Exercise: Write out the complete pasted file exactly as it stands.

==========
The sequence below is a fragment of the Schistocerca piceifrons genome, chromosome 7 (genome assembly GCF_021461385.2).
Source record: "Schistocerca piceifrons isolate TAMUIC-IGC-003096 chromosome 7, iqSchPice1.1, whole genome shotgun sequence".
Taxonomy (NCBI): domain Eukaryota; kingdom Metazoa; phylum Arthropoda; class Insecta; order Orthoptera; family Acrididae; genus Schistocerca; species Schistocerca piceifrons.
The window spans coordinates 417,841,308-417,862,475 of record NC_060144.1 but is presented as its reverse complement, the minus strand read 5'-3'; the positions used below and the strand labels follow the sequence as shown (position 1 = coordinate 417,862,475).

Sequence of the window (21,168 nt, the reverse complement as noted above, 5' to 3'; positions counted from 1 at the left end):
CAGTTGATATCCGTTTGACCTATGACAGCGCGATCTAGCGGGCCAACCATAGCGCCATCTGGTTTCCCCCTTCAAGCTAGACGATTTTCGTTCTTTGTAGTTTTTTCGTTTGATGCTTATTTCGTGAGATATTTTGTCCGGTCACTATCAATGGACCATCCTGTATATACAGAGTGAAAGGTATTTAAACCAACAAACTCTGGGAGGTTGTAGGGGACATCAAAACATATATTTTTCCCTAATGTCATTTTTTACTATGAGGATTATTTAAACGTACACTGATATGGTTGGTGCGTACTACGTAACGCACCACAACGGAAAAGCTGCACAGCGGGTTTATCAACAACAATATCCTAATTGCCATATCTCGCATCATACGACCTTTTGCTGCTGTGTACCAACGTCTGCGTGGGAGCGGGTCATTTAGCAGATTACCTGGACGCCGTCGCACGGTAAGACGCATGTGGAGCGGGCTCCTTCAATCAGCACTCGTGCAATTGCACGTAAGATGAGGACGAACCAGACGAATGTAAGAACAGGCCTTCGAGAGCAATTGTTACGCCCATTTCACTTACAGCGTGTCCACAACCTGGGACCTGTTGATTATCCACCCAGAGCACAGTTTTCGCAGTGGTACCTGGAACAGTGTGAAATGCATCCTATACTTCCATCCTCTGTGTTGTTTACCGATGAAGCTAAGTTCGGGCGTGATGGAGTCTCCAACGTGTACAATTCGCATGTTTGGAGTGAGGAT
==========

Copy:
The sequence below is a fragment of the Schistocerca piceifrons genome, chromosome 7 (genome assembly GCF_021461385.2).
Source record: "Schistocerca piceifrons isolate TAMUIC-IGC-003096 chromosome 7, iqSchPice1.1, whole genome shotgun sequence".
Taxonomy (NCBI): domain Eukaryota; kingdom Metazoa; phylum Arthropoda; class Insecta; order Orthoptera; family Acrididae; genus Schistocerca; species Schistocerca piceifrons.
The window spans coordinates 417,841,308-417,862,475 of record NC_060144.1 but is presented as its reverse complement, the minus strand read 5'-3'; the positions used below and the strand labels follow the sequence as shown (position 1 = coordinate 417,862,475).

Sequence of the window (21,168 nt, the reverse complement as noted above, 5' to 3'; positions counted from 1 at the left end):
CAGTTGATATCCGTTTGACCTATGACAGCGCGATCTAGCGGGCCAACCATAGCGCCATCTGGTTTCCCCCTTCAAGCTAGACGATTTTCGTTCTTTGTAGTTTTTTCGTTTGATGCTTATTTCGTGAGATATTTTGTCCGGTCACTATCAATGGACCATCCTGTATATACAGAGTGAAAGGTATTTAAACCAACAAACTCTGGGAGGTTGTAGGGGACATCAAAACATATATTTTTCCCTAATGTCATTTTTTACTATGAGGATTATTTAAACGTACACTGATATGGTTGGTGCGTACTACGTAACGCACCACAACGGAAAAGCTGCACAGCGGGTTTATCAACAACAATATCCTAATTGCCATATCTCGCATCATACGACCTTTTGCTGCTGTGTACCAACGTCTGCGTGGGAGCGGGTCATTTAGCAGATTACCTGGACGCCGTCGCACGGTAAGACGCATGTGGAGCGGGCTCCTTCAATCAGCACTCGTGCAATTGCACGTAAGATGAGGACGAACCAGACGAATGTAAGAACAGGCCTTCGAGAGCAATTGTTACGCCCATTTCACTTACAGCGTGTCCACAACCTGGGACCTGTTGATTATCCACCCAGAGCACAGTTTTCGCAGTGGTACCTGGAACAGTGTGAAATGCATCCTATACTTCCATCCTCTGTGTTGTTTACCGATGAAGCTAAGTTCGGGCGTGATGGAGTCTCCAACGTGTACAATTCGCATGTTTGGAGTGAGGAT